Source: Mason Stevens, Bloomberg, Google Trends

Domestically, the on-going lockdown in NSW and lagging vaccine rollout has drawn the potential of economic re-opening into sharp focus. In the below graphic, it highlights how far we are behind other nations in regards to vaccination, remembering that we want to achieve approximately 160 doses per 100 people, which is at least 80% of the population receiving two doses of the various vaccines we have available – Pfizer, Moderna and AstraZeneca.  

Source: The Guardian

As we head into reporting season, it’s likely that more companies may withdraw guidance as GPT has already done, given the uncertainty around our domestic economic conditions.

The spread of the COVID Delta variant continues to plague domestic market sentiment, and fears of a withdrawal of policy support from the Commonwealth government and the RBA may leave capital markets in a vulnerable position of a negative shock.

According to NAB economists, the recent lockdowns and nationwide fear of the Delta strain has severely impacted domestic consumption, down 7% on average from 2019 levels, across our states and territories. In the same trend, hospitality is down 25% since January 2021 levels, another key sector thematic for re-opening trades.

More clarity will surely emerge as we go through reporting season as to the corporate health of our economy, but as we stare down a lagging vaccine rollout and a growing number of COVID-19 cases, it seems unlikely that there is positive sentiment around the re-opening trade for Aussie stocks.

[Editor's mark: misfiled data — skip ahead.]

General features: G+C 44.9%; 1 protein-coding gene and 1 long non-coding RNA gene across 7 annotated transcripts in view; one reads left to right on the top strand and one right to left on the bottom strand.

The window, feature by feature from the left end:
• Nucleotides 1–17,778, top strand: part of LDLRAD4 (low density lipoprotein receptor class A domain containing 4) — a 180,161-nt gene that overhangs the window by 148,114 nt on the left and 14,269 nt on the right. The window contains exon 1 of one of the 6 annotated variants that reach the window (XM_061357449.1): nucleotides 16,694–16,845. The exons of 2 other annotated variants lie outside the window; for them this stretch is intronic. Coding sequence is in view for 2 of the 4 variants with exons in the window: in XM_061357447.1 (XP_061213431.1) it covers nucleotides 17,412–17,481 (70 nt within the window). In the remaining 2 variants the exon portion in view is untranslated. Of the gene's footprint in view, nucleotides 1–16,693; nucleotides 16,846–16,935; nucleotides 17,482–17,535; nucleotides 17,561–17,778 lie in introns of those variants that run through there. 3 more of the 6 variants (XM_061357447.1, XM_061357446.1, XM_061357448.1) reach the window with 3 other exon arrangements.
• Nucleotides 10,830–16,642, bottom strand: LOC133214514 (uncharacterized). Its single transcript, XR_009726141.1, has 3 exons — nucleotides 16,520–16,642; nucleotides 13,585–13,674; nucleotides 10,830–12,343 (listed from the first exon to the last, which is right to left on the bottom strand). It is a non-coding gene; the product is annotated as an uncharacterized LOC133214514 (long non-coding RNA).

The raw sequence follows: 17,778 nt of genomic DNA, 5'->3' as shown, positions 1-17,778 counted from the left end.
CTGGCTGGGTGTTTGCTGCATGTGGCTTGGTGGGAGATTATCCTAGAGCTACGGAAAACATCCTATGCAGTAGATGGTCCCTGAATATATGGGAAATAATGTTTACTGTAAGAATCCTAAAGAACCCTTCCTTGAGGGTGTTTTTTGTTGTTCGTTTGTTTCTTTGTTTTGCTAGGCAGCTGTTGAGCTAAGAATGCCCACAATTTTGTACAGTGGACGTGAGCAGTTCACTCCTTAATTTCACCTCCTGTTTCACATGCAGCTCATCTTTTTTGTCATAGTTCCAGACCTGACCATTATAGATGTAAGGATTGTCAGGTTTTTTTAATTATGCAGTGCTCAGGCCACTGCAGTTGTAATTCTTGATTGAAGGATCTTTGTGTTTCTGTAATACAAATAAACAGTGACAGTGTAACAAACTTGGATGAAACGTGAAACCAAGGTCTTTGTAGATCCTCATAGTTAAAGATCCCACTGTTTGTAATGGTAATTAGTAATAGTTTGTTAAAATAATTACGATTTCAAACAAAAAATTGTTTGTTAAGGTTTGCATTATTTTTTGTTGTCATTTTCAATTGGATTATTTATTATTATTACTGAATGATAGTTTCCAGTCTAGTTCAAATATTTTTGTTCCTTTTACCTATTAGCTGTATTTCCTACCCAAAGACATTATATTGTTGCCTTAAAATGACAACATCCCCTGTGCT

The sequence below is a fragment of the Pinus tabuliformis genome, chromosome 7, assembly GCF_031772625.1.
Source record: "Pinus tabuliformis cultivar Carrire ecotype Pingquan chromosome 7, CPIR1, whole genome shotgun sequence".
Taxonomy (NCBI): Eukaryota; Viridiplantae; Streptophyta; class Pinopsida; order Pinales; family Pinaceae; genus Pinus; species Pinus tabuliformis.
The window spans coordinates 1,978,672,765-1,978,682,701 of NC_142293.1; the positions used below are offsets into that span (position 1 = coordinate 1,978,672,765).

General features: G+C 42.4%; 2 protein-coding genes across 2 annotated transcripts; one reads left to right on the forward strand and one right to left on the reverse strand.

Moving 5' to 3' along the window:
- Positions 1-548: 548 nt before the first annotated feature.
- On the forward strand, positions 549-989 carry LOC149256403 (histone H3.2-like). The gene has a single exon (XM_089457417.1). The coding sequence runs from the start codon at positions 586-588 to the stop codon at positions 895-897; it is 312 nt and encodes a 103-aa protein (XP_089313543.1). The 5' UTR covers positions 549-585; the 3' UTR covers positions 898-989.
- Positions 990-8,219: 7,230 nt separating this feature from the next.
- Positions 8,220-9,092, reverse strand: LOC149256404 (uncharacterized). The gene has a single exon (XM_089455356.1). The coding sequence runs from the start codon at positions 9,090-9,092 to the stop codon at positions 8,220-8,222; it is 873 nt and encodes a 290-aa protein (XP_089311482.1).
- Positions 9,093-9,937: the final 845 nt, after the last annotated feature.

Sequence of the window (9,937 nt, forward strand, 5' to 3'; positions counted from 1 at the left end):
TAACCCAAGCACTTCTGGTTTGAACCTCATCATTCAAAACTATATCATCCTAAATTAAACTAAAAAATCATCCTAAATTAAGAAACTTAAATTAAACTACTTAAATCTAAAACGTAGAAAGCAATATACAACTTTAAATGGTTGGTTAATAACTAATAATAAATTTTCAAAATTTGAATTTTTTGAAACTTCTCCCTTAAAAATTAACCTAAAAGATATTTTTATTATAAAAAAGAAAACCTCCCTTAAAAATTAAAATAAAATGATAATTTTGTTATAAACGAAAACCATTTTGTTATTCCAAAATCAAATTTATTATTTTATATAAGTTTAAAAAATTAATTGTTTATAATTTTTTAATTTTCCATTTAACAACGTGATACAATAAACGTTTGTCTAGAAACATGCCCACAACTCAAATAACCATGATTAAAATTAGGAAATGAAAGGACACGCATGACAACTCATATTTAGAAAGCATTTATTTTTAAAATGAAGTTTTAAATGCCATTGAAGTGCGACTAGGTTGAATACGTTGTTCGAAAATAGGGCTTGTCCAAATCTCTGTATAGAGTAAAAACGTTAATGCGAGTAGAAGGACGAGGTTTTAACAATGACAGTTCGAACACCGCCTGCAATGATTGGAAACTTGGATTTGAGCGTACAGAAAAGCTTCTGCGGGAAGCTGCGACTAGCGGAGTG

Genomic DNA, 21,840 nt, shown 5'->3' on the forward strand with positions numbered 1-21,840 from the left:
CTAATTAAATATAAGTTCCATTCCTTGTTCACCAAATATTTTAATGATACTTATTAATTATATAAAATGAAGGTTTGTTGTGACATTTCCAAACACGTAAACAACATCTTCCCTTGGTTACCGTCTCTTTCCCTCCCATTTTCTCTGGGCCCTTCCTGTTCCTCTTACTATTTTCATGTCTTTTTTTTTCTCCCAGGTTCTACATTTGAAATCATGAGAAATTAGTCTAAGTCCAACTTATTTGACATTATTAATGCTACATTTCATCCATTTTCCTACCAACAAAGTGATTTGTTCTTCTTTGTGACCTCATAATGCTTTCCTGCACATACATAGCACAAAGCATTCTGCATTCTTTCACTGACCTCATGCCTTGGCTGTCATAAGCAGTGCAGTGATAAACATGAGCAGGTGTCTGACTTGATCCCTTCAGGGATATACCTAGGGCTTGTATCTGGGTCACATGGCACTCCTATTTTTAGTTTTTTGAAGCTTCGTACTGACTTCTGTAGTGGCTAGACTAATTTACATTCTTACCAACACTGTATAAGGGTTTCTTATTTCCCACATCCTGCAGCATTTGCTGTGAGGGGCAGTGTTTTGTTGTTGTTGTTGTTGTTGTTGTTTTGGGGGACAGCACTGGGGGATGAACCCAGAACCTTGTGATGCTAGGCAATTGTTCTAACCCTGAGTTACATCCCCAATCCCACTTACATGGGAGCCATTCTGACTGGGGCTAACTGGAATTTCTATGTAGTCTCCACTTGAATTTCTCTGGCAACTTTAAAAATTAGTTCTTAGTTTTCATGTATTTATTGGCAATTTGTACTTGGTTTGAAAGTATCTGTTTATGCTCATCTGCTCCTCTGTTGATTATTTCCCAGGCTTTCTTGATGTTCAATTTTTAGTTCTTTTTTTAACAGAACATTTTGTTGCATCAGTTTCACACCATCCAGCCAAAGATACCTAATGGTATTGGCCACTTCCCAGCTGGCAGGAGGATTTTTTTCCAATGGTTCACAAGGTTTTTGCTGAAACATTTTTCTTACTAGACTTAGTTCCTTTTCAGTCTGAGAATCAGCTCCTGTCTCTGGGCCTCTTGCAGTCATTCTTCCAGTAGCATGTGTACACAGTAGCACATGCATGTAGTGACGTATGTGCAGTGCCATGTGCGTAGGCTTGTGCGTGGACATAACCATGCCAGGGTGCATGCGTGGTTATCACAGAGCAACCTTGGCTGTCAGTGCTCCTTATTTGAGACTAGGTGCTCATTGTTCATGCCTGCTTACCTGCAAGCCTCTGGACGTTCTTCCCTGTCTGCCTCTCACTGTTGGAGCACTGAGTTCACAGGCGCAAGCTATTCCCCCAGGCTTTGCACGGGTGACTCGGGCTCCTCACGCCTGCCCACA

Keep Your Eyes (Re)Open

The idea of some companies being most highly correlated towards economic recovery presents an interesting investment opportunity, one which incorporates global macro factors and company-specific exposure and fundamentals.

Sentiment around this trade appears mixed, and the global landscape is not a level playing field when it comes to management of the new Delta strain and vaccination programs.

Paying attention to the perspective of the market is key to many themes and this is no exception – if it seems that the market is growing positive towards re-opening, that may be a sign to keep your eyes open for those companies worst hit by lockdowns and begin your analysis of if these are worthwhile opportunities in a portfolio.

The views expressed in this article are the views of the stated author as at the date published and are subject to change based on markets and other conditions. Past performance is not a reliable indicator of future performance. Mason Stevens is only providing general advice in providing this information. You should consider this information, along with all your other investments and strategies when assessing the appropriateness of the information to your individual circumstances. Mason Stevens and its associates and their respective directors and other staff each declare that they may hold interests in securities and/or earn fees or other benefits from transactions arising as a result of information contained in this article.